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Comment: Re:That shouldn't surprise anyone (Score 1) 339

by ClickOnThis (#49542139) Attached to: Median Age At Google Is 29, Says Age Discrimination Lawsuit

I always joked that if you ask me to write a sort routine in the interview, I'm going to lecture you about why you need to go off the shelf, and doesn't Google have anyone who can make a shareable library?

Then you'd come across as someone with an attitude. Good luck with that.

The reason an interviewer asks you to write a sort routine is to separate you from the candidates who can't (of which there are many, sadly.) The interviewer wants to see how you approach a simple problem and how you solve it.

Comment: Re:They should be doing the opposite (Score 1) 298

IP does not exist. It's a figment of our collective imagination.

Well, you can say the same about money (dollars, euros, bitcoin, whatever.) And we don't consider its value to expire (aside from effects such as inflation, statewide economic failures, etc.)

I do agree with virtually all of your other points. I just think that you can't defeat IP merely because it is a concept.

I loathe the term "intellectual property" because it is an oxymoron of sorts. But someone should be able to profit from their intellectual creations for a period of time, without having someone else steal them. One can argue in good faith what an acceptable period of time would be (or in the current discussion, what constitutes "theft") but I think 0 years is just as unreasonable as 70 years.

Comment: Re:Conservation of momentum (Score 1) 167

by ClickOnThis (#49512061) Attached to: ISS Could Be Fitted With Lasers To Shoot Down Space Junk

How does heat affect the orbit?

You vaporize one side of the object, and the expanding gases provide some thrust.

I'm not sure you'd even need to vaporize anything. Ever seen one of these?

I assume you're implying radiation pressure could push things out of orbit. Perhaps, but that device doesn't demonstrate radiation pressure.

The Crookes Radiometer depends on air molecules being present to work. It spins with the dark side of the veins trailing, in the opposite direction you would expect from light pressure (for which the light side has a greater impulse due to recoil of the photons instead of absorption.)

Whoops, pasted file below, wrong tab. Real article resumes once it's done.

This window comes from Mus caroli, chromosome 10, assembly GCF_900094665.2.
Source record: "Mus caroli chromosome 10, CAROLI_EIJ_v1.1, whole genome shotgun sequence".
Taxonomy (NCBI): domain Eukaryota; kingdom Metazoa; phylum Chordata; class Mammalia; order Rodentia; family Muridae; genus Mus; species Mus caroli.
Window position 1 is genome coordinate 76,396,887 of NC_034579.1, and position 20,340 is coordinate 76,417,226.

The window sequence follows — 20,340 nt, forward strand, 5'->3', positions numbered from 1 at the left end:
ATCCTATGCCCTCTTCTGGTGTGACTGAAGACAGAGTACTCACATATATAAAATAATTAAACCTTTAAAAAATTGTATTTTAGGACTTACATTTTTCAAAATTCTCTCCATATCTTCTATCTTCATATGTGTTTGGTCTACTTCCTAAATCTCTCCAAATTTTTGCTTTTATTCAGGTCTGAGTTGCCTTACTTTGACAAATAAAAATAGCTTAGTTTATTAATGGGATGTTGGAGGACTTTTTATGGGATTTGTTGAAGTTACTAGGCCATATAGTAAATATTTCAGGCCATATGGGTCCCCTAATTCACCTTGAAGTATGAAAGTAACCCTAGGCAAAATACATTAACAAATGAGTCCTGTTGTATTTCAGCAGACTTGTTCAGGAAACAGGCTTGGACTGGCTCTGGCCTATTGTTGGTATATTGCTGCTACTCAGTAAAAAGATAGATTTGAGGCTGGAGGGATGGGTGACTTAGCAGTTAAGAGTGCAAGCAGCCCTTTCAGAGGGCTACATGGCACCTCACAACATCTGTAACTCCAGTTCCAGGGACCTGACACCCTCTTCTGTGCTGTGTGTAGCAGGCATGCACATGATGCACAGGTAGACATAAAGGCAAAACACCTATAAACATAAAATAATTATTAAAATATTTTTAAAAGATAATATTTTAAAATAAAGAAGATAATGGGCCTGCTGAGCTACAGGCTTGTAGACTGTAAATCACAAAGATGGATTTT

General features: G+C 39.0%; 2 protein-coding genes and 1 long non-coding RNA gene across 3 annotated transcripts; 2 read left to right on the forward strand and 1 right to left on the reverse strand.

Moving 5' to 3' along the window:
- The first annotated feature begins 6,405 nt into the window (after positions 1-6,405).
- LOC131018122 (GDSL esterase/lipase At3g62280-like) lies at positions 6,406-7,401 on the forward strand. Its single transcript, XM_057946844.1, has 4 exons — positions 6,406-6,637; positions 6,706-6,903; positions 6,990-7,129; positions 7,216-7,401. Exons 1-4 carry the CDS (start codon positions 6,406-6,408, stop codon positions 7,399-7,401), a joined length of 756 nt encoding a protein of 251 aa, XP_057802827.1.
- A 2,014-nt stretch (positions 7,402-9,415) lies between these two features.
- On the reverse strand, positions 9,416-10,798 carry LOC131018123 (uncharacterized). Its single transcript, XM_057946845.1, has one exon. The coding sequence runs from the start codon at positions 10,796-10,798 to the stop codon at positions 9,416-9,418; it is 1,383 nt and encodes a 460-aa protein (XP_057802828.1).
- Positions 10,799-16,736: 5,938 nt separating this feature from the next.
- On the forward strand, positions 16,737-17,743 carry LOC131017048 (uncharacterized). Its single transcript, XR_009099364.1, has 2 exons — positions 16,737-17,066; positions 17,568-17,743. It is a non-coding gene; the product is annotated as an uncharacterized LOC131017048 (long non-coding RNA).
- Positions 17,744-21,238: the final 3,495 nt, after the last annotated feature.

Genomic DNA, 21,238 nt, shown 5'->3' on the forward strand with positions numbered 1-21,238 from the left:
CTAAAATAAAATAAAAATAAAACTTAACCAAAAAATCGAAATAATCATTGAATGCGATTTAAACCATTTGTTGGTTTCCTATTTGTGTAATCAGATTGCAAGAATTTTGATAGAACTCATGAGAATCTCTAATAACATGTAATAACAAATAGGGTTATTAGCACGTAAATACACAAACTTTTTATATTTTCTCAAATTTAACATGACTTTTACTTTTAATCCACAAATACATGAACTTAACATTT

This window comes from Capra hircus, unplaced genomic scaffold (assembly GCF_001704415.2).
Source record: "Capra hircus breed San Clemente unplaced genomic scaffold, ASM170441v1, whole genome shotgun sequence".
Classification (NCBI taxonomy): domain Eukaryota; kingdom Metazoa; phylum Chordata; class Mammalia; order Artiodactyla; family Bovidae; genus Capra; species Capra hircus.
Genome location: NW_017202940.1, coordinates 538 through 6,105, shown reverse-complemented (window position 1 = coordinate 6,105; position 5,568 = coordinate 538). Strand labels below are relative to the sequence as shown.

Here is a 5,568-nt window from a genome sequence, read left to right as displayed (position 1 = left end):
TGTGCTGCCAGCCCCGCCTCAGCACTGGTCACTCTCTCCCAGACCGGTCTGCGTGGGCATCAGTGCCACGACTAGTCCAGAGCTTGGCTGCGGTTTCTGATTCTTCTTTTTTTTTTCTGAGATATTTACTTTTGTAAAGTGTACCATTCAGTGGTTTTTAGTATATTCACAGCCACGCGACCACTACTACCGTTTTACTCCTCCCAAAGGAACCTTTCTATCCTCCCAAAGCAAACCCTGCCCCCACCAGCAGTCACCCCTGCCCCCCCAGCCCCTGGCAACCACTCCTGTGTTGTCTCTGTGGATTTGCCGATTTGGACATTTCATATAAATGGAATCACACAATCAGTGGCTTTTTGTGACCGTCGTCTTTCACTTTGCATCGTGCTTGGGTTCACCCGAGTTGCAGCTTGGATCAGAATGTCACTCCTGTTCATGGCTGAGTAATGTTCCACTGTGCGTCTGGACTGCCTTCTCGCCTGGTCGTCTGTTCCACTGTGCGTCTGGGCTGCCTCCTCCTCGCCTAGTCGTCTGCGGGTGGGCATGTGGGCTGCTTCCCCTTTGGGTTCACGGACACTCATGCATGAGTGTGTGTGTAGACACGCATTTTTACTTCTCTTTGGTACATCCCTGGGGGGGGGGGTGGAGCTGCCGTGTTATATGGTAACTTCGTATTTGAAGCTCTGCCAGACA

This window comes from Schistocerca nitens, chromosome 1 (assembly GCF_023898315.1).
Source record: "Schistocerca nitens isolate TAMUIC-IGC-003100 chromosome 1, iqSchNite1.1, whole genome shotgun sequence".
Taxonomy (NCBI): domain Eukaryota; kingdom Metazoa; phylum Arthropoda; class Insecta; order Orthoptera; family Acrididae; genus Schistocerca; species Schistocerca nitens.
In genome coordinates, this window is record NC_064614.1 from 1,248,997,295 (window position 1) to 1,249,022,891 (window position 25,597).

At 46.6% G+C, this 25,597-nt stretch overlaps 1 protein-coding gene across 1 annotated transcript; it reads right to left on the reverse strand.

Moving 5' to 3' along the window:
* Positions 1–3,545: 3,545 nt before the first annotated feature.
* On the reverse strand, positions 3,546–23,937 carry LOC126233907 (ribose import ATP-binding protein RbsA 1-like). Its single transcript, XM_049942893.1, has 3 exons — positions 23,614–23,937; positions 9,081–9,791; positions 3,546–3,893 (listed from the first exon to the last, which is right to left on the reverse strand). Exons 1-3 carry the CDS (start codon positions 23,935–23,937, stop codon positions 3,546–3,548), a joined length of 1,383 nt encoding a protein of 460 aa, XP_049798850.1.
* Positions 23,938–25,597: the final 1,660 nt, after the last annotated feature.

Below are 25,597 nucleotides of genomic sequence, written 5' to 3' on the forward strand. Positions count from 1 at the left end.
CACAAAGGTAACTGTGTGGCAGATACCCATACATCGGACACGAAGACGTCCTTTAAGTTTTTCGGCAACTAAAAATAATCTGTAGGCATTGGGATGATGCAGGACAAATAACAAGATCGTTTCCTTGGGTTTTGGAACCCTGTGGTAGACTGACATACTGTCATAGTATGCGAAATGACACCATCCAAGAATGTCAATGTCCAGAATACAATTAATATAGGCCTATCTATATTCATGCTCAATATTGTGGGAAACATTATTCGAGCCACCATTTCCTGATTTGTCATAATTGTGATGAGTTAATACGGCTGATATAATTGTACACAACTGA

In theory, radiation pressure could indeed push objects out of orbit, but I'm too busy/lazy right now to run the numbers to find out how much energy it would require. Also, consider Newton's third law: any decent impulse given to space junk by the ISS using radiation pressure would affect the ISS as well.

Comment: Re:An alternative to the death penalty (Score 4, Insightful) 590

Every execution is a 100% successful deterrent - the executed criminal will never again commit a crime. Beat that.

That argument is defeated easily. If a criminal convicts a crime for which the sentence is death, then obviously the sentence was not a deterrent.

Any deterrence beyond that is a "nice to have", but not required.

On the contrary. The purpose of a deterrent is to discourage someone from committing a crime in the first place. That is fundamental, not "nice to have."

Comment: Re:An alternative to the death penalty (Score 0) 590

Killing people diminishes us - even if they were evil scumbags who deserved worse. I don't need to look to other cultures for examples and counter-examples of executing people. I don't need a popularity contest about how many other people don't like the death penalty (or the converse). Let's just go with "no killing" because it is right and be done with it.

I agree completely. I just thought I'd start the thread with the pragmatic reasons, because they tend to make proponents less defensive. And that reminds me of another one: the lack of evidence that it is an effective deterrent compared to incarceration:

http://www.deathpenaltyinfo.or...
http://www.washingtonpost.com/...
http://www.amnestyusa.org/our-...

If a 6600 used paper tape instead of core memory, it would use up tape at about 30 miles/second. -- Grishman, Assembly Language Programming

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